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The International Writers Magazine: Nepal Journeys

Her DAMNED second cup of Coffee
David Russell

At Chitwan National Park in Bharatpur, Nepal on Lumbini Airlines our planned highlight was to take jungle photos of Leopards or Tigers from up high on
the haunch of an elephant.

Waiting at a river bank for canoes to come fetch us we had a local tourist food picnic of Fried Chicken, Yak Cheese sandwiches, a hard boiled Egg, packaged Orange Juice and mini-red Bananas. When the dugout canoes finally arrived from up-river, we made the crossing of the short waterway in 15 minutes.

At the Chitwan camp our quarters were bungalows stilt-mounted and open on all sides. You exchanged privacy for cool night breezes by closing bamboo window covers.

Our itinerary called for us to take two Elephant rides.

During the first, we learned the startling information that the difference between White and Black Hippos was that the Black Hippo had wet mud while the White Hippo’s mud had already dried. Wow! Was that a major important learn!

What was an important learn is that Elephants do not walk, they plod. Left front forward, you slide left. Right rear forward, you slide right. Then repeat with right forward and left rear. A very strange rhythm. We likened the movement to being in a boat on the crest of an undulating wave that never-ends.

Our initial track had us plodding along a flat road which went into a small stream, then in water and out and through what seemed like endless field of reeds. The few animals we did see other than Hippos, were Rhesus and White Faced Monkeys plus too many bird species to sort. Not a sign of a Leopard or a Tiger. Not even a “spoor” (a urine stream claiming the territories as “his”), or even a claw track.

Eating reeds as they moved, every so often the beast “exhausted” a blast of air and an excavation of stool, creating an aroma of major discomfort no perfume could disguise. This reed in and excavation out was par for the entire “walk”.

Taking pictures from the lurching seating became a challenge of righting continually poor camera angles. Having heard what we were to face in our introduction, I had automatically loaded 1600 mm super fast film and increased my exposure speed, though the game our camera’s were really hunting remained illusive on the first of our two rides.

Nothing of major note posed for a picture worth showing that first day  other than shots of other group members, some seemingly quite uncomfortable, rolling to the elephant’s gait or out of desperation making a photo of the outpourings from the beast ahead of you.

Sitting on two pillows helped as I penned my first day notes, in the building they called “The Round House”, a high thatched roof, open on all side gathering place with a most active bar. I managed to salvage a double Beefeater on ice, which helped greatly. Nor was I was alone. That day, a sudden thirst came upon all us intrepid Elephant toppers.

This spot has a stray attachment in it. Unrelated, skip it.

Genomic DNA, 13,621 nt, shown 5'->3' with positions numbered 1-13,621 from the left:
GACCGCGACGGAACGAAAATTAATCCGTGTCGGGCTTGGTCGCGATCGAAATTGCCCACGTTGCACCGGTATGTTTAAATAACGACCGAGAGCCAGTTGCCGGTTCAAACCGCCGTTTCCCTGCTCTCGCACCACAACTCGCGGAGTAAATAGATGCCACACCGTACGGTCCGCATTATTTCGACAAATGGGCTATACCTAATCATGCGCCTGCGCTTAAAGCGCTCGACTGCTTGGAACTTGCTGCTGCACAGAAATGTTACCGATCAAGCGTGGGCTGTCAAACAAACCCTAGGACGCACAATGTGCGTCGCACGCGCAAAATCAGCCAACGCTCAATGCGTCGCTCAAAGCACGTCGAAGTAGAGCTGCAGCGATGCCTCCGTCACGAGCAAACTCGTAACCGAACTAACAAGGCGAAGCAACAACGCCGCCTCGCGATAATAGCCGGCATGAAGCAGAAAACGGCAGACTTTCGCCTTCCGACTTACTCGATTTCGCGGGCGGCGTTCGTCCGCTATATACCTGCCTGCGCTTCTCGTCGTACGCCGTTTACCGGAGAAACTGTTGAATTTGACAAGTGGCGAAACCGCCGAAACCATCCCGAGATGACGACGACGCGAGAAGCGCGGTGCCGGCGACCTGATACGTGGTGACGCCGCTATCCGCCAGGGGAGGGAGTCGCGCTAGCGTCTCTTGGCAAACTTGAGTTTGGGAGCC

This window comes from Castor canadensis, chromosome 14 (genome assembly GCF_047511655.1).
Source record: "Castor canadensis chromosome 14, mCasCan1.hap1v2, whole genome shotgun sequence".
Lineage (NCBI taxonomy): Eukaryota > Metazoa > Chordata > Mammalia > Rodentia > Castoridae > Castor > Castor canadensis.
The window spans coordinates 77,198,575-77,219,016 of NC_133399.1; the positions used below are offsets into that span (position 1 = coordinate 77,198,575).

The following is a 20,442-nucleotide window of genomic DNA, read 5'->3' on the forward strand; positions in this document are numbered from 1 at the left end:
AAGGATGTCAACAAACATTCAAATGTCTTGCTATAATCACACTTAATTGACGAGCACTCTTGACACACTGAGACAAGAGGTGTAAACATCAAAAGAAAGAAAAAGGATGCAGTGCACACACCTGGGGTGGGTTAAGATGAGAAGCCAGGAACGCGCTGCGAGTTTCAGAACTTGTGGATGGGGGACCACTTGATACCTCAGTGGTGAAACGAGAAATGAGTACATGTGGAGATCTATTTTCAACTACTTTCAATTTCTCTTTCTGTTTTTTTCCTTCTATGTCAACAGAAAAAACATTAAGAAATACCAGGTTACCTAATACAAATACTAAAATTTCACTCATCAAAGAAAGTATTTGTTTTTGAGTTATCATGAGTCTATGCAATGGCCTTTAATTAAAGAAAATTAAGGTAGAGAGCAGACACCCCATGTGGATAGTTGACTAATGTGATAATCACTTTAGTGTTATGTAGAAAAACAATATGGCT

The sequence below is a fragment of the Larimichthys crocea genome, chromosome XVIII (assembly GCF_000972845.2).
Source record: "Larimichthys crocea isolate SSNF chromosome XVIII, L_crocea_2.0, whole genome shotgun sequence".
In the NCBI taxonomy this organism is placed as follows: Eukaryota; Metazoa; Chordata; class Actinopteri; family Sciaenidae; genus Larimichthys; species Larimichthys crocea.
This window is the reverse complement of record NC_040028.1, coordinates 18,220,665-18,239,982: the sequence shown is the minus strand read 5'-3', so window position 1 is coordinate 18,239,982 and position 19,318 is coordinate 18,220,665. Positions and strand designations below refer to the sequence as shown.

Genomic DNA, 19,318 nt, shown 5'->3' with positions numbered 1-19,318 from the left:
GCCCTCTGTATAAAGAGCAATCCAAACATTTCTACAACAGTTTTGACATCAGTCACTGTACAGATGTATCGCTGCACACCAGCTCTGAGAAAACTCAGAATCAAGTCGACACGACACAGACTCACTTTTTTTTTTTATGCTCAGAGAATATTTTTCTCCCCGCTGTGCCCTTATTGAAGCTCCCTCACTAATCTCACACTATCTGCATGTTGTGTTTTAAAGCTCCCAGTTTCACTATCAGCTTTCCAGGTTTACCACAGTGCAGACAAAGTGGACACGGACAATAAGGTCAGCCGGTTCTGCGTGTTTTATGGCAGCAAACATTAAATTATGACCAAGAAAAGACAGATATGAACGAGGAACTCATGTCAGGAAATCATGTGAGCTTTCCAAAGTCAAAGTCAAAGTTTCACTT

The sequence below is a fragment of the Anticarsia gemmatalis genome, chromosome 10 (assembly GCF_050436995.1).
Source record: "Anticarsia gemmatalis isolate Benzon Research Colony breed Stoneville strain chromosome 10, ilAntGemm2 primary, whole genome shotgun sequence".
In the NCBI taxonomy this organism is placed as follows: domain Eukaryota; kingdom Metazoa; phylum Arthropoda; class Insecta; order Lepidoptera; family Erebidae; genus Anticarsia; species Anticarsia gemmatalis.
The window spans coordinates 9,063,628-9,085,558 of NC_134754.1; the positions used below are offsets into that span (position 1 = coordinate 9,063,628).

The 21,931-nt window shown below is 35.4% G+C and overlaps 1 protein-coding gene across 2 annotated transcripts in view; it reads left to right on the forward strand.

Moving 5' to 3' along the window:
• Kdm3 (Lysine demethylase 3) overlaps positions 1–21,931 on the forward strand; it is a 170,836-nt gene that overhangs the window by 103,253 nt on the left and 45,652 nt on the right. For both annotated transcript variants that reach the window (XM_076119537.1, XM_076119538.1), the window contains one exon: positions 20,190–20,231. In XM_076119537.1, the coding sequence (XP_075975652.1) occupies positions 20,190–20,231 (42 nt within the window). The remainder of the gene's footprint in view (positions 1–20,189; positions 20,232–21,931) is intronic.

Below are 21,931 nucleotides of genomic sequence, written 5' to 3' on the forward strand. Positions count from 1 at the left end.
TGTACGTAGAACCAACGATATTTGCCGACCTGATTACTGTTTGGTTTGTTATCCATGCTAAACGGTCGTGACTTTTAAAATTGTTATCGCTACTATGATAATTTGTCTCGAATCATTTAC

Without leaving “The Roundhouse” we moved to the dinning area for a meal of Pork Kabobs, Potatoes dowsed with a heavily Onion-ed gravy, a scoop of Ratatouille and dessert of what I think was supposed to be  a Jelly Mold Cake. When leaving, I noted that the Beefeater bottle would soon require replacement, of which I made the bartender aware.

Morning on day two was early for us. Our schedule called for us at the elephant mount platform by 5:30 for a 1–½ hour Walk. The best picture I got that day, was between 5:30 and 5:45,  before the ride while we waited for one woman to finish her second cup of coffee. As the early light lifted my camera lens filled with a semi-clouded jungle, very much like a Japanese painting. It got many compliments. Still does.

Disappointedly, as we plodded along ten minutes later than we had planned, we had seen no jungle beasts other than our monkey and hippo friends until, suddenly our tracker stopped us. He, the other handlers and some of us slid off our elephants to see what he had found. There they were, Leopard tracks, “scratched” into the path and urinated upon by a territory claiming Leopard.
One tracker said we missed him by minutes. At that point, all eyes turned to our second cup of coffee friend sitting aloof high on her elephant perch.

Remounted, our elephant parade continued. After an hour, for most of us, the thrill was gone and the adventure began wearing thin. I believe the elephants were becoming as weary of us as we were of them, especially when they just stopped to feed on roadside reeds. Mumbles of discontent were being heard from the humans. Guess who was loudest?

So cutting the walk short, we returned to the camp where the elephants were rewarded with bales of hay. Fortunately, real food awaited us; Scrambled Eggs and Spam slices, Fried Potatoes and Onions, plus steaming hot Beverages. I noted that our second cup of coffee lady had few table mates that morning.

By afternoon, we had re-crossed the river, eaten a Sandwich of Yak Cheese, washed down with a packaged Orange Drink and begun our 5-hour up and down mountain drive to our next stop.

That 5:30 nature scene hangs as a blowup on my office wall. But, the space next to it where the Tiger or Leopard picture was to be has an Ansel Adams
instead.  To anyone headed for Chitwan, I wish you a more successful “shoot” ours. Just forget that second cup of coffee. And, if you luck out on the
picture taking, please send me a print.

© David Russell December 2009
druss811 at
Even in Africa, Mother Knows Best
David Russell

"We’ll stop here", whispered our driver, Meiza. Here, being the side of a dirt road late one afternoon while returning to camp from an afternoon game drive on the Serengeti.


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